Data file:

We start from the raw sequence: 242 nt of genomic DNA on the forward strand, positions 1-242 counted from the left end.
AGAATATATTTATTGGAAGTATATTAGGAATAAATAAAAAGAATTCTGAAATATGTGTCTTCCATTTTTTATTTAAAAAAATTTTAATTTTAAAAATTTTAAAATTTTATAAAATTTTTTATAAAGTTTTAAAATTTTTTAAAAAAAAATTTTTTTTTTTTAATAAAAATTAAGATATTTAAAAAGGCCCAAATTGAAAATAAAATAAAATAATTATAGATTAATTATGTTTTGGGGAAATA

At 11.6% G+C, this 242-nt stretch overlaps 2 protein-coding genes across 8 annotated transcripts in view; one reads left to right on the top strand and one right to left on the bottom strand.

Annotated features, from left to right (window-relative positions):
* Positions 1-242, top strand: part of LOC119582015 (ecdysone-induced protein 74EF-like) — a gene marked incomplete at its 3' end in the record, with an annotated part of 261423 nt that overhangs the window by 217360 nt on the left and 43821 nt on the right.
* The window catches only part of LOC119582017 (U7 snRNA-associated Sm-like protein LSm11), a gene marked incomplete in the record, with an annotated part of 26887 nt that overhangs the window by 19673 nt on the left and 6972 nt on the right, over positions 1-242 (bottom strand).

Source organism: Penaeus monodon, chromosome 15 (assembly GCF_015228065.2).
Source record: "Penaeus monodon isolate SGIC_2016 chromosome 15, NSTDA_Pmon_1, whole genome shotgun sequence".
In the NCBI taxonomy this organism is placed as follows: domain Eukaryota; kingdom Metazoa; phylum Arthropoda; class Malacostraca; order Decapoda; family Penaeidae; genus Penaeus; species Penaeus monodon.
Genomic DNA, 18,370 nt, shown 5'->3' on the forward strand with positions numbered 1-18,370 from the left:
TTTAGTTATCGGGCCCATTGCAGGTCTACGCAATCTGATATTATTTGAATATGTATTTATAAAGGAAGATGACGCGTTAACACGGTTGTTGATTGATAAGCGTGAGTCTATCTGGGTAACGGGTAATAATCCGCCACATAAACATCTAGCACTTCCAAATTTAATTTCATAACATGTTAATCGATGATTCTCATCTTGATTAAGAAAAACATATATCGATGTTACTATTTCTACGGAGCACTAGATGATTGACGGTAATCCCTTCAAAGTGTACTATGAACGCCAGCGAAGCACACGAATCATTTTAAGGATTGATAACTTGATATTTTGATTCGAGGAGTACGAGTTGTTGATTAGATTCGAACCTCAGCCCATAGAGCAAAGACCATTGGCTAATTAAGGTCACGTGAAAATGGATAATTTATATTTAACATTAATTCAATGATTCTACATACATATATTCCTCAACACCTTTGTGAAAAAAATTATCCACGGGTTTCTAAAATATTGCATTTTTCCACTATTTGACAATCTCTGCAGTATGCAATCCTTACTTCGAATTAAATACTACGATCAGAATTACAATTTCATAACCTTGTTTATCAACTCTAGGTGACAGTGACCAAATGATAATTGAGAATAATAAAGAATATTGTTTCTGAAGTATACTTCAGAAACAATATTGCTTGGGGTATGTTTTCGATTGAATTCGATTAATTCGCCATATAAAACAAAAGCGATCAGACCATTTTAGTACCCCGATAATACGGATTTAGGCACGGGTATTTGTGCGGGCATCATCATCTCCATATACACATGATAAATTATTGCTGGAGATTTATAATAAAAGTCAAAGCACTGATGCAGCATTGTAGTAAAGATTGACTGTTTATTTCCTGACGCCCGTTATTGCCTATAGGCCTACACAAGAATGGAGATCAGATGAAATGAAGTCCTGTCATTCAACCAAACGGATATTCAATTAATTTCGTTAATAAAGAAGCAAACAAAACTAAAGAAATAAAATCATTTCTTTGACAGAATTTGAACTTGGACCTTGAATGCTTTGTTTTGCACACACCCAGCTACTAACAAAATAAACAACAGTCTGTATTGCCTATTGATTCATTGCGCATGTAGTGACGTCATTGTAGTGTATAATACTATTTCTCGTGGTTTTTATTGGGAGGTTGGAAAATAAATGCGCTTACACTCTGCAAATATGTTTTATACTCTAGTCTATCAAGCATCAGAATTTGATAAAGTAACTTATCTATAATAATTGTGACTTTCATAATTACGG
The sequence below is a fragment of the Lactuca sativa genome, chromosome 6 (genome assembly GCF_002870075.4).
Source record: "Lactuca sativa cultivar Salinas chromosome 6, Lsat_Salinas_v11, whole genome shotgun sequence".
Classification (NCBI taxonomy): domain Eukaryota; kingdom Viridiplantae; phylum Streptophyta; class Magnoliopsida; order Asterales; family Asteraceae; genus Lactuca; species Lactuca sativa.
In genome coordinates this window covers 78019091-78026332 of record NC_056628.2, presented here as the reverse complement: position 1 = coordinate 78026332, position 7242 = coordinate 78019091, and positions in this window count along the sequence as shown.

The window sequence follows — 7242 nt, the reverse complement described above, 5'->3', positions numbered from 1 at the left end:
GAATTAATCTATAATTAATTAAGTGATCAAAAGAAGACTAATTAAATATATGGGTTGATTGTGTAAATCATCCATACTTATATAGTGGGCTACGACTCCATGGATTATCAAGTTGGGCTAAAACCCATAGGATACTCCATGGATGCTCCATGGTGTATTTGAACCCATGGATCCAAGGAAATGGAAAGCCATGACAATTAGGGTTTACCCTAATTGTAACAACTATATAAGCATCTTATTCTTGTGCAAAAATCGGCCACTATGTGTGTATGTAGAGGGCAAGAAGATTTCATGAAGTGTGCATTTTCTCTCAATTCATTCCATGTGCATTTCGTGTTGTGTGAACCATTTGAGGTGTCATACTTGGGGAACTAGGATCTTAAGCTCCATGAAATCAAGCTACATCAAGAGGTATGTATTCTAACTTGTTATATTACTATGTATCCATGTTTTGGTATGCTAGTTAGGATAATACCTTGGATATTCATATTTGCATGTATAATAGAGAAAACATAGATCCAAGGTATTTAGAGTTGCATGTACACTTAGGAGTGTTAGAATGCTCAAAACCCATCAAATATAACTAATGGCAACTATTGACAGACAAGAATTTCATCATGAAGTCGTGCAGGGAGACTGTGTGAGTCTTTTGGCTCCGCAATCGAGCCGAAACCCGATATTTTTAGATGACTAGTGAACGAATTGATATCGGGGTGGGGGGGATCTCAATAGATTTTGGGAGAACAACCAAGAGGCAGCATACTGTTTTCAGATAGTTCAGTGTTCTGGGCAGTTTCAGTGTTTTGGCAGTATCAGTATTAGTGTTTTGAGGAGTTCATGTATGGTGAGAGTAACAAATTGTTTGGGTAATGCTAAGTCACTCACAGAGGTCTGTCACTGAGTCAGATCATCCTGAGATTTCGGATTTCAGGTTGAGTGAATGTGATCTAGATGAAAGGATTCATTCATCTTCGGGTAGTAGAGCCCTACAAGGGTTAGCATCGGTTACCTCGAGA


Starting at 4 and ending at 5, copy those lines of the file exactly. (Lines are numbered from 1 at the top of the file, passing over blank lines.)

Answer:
Annotated features, from left to right (window-relative positions):
* Positions 1-242, top strand: part of LOC119582015 (ecdysone-induced protein 74EF-like) — a gene marked incomplete at its 3' end in the record, with an annotated part of 261423 nt that overhangs the window by 217360 nt on the left and 43821 nt on the right.